The most frequent question I received during CPW was: “You’re pre-med? Wait, so why did you pick MIT?” It makes sense that I received this question repeatedly: after all, MIT is primarily a technology/engineering school and has the reputation of being incredibly difficult. This isn’t the first time one of the bloggers has written about being pre-med at MIT, but I thought it’d be worth it to add my own thoughts into the mix – particularly since, with the AMCAS (med school app) coming out this Tuesday, I’m about to dive head-first into the craziness that is medical school admissions.
Why I Chose MIT
In all honesty, there are times (*cough* hell weeks *cough*) when MIT makes me feel like this:
But mostly, it makes me feel like this:
(p.s. you should all go waste some time on this site because it’s hilarious – and it’s also where I got the above two gifs)
I visited MIT for the first time during CPW, and I came in expecting the stereotype, i.e. that everyone here would be incredibly nerdy and anti-social, and that I would fail all my classes because they’d be insanely hard. I was mostly deciding between the Rice-Baylor 7-year med program (where I wouldn’t have to take the MCAT and would be guaranteed a spot at Baylor Med School), but my four days at MIT convinced me that MIT was the right place for me to be pre-med…despite the fact that I would have to take the I-never-want-to-ever-take-this-again exam a.k.a. the MCAT.
So what made me change my mind? I think that above all, it was the spirit of MIT. People here want to change the world – in whatever way they can. The pre-med students that I met during my CPW were all down-to-earth, big dreamers, and hard-working. But they were also realistic. They knew that a B at MIT wasn’t the be-all-end-all of their med school ambitions. They collaborated with others, they shared ideas, and above all, they held on to the idea that they wanted to make a difference. They inspired me.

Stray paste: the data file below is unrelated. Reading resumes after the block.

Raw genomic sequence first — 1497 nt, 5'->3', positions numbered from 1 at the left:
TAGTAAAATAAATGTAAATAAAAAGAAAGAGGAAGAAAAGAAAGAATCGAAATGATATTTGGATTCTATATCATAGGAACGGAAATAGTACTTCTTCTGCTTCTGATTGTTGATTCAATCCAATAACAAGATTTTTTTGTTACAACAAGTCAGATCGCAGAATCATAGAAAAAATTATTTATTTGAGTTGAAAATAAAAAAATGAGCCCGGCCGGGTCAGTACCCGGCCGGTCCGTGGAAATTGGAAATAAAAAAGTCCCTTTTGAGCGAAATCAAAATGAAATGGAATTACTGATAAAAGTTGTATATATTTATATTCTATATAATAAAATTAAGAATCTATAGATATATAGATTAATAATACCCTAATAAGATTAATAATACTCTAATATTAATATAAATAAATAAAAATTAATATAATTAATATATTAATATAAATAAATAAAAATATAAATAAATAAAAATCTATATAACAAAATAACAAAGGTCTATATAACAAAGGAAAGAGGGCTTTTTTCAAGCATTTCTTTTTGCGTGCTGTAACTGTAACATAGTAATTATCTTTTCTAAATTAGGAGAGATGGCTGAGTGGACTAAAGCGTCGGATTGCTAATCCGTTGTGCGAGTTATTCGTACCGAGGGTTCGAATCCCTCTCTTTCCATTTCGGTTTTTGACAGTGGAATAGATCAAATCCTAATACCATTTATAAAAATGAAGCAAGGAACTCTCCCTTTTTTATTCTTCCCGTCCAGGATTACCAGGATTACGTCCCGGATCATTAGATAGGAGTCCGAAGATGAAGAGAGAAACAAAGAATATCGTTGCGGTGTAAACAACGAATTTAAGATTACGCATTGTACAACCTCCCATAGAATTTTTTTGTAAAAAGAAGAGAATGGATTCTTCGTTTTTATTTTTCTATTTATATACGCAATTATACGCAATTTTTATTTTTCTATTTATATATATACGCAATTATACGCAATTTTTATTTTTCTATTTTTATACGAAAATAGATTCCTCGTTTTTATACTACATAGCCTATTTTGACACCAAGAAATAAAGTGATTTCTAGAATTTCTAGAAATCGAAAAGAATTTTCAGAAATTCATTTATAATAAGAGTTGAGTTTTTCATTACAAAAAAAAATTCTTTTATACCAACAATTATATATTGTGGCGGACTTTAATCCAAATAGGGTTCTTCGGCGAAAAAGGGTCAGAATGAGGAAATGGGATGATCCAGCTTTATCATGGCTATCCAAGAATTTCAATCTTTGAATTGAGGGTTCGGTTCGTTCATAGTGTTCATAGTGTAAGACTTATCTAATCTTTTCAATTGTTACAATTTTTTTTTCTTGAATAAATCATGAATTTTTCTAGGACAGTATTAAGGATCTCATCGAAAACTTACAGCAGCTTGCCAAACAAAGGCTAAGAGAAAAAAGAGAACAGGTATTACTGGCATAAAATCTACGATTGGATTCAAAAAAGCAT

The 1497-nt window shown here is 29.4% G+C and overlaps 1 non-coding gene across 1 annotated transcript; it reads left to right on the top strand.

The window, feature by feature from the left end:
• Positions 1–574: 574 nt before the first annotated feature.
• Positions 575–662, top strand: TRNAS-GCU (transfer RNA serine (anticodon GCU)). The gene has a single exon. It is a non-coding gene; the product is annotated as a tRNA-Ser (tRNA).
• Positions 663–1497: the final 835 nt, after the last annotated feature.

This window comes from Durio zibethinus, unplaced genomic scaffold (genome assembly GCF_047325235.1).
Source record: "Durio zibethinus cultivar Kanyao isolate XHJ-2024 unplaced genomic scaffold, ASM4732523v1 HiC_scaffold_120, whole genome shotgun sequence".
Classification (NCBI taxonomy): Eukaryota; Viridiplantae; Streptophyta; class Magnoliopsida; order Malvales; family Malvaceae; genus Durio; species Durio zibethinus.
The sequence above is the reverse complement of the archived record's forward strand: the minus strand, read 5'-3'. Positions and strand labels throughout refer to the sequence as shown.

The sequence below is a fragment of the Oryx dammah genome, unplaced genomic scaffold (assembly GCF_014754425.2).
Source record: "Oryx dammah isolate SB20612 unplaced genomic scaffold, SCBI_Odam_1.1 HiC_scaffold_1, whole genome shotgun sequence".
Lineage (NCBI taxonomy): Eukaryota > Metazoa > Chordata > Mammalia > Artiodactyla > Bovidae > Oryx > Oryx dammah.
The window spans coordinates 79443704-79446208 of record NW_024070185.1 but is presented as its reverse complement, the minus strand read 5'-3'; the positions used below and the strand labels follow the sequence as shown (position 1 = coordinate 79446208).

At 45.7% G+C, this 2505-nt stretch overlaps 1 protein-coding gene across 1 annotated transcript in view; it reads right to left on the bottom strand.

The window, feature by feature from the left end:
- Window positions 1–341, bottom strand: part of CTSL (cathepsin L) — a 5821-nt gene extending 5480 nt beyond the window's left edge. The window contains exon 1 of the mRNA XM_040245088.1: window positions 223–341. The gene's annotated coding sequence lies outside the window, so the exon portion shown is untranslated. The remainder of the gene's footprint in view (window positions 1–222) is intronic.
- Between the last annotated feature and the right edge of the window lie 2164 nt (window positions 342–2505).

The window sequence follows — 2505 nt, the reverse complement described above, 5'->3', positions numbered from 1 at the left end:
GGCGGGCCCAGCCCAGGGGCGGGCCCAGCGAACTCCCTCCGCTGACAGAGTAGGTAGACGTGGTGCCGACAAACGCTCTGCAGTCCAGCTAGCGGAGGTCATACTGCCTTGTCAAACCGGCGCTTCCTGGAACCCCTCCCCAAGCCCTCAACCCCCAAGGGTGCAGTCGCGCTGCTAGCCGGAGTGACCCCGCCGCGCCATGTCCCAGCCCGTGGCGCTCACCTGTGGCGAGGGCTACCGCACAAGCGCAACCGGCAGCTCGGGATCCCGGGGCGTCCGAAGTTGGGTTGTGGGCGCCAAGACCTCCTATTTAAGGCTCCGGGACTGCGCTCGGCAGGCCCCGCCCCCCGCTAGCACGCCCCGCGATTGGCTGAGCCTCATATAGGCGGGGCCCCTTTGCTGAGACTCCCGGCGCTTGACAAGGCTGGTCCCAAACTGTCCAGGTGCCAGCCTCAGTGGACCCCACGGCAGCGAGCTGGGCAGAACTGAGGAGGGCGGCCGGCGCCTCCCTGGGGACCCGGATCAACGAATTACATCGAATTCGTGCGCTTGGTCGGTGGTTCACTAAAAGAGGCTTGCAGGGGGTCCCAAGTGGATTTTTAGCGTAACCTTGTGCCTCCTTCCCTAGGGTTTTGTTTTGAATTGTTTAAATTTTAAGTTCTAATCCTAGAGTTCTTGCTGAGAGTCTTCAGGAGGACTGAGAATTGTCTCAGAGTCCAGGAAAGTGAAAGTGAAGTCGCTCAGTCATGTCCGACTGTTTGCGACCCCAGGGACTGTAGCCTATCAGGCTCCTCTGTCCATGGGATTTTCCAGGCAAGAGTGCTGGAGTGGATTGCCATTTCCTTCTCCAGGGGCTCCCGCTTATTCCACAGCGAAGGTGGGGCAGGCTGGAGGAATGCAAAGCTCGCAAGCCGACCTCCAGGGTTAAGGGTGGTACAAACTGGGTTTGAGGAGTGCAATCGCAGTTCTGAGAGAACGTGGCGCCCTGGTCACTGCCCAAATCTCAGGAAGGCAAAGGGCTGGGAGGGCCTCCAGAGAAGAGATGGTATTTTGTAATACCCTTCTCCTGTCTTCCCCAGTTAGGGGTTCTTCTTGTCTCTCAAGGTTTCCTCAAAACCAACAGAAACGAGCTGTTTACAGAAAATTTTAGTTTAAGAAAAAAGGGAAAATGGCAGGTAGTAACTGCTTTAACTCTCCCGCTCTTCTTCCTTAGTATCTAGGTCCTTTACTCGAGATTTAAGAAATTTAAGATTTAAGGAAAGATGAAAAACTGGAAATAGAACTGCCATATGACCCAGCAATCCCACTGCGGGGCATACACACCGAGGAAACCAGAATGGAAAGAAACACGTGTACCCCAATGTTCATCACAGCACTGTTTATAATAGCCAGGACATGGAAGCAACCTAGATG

That, combined with the ridiculous numbers of opportunities here (UROPs, MISTI, Camp Kesem, proximity of hospitals, etc) pulled me away from Rice (disclaimer: I *do* think the Rice-Baylor program is still awesome). Just a few days after CPW, I comMITed and happily joined the MIT Class of 2013.
What It’s Been Like to be Pre-Med at MIT
I like it. I feel like pre-med students here offer a unique perspective on medicine: that of a joint scientist-engineer-philanthropist. MIT has a pre-health office that has streamlined the medical school process and made everything easy to follow and understand. Last semester, all the students planning on entering medical school in Fall ’12 were asked to answer a series of questions to allow them to be matched to a pre-med advisor. Over the course of this semester, I’ve been meeting with my pre-med advisor: the one and only McGreggor Crowley. (Best advisor ever?? Yup, I think so!) Together, we’ve come up with a list of schools I should be considering, a packet of information to give to those writing my rec letters, and a preliminary draft of my personal statement. Every med school advisor helps his or her advisees through the process, complementing the series of presentations/talks that the pre-health office organizes as a guide and resource to current applicants.
To give you an idea of what these presentations are like: the most recent one featured an admissions officer from Harvard Medical School, who answered questions and walked everyone through the expectations of the medical school application/interview. These sessions are both a little intimidating (so much to do!) and very helpful. I’ve visited the pre-health office at least 7 or 8 times this semester, as I was toying with the idea of a gap year, worrying over whether or not my recommenders spelled my (very long) last name correctly, and confused about which schools to apply to. They’ve got my back :)
Of course – this is what everyone is most worried about: will I be able to maintain a high GPA at MIT? Rest assured, it’s not impossible. I know a number of pre-med students who have 5.0/5.0 GPAs and have gotten into top schools. I also know people who have collected a few B’s and have lower GPAs – they too have ended up at great schools.
I guess my point is: don’t let the idea of a B (or even a C) prevent you from coming to MIT and being pre-med. Every medical school in the world knows that MIT is a tough place, and that perfect grades aren’t the only thing worth considering in an application. Come here to learn, to be challenged, to gain some engineering intuition – in conjunction with your pre-med course work. And if you get a B, consider it a lesson learned: you’re more than a grade/letter.
I’ll add more of my thoughts as I get further into the medical school process. In the meantime, feel free to email in with any questions or concerns. To prospective ’16s: I hope you all loved CPW – and that I get to see you here in the fall! To those of you who didn’t sleep at all during CPW, this is how I’m imagining you:
Haha – peace out, guys!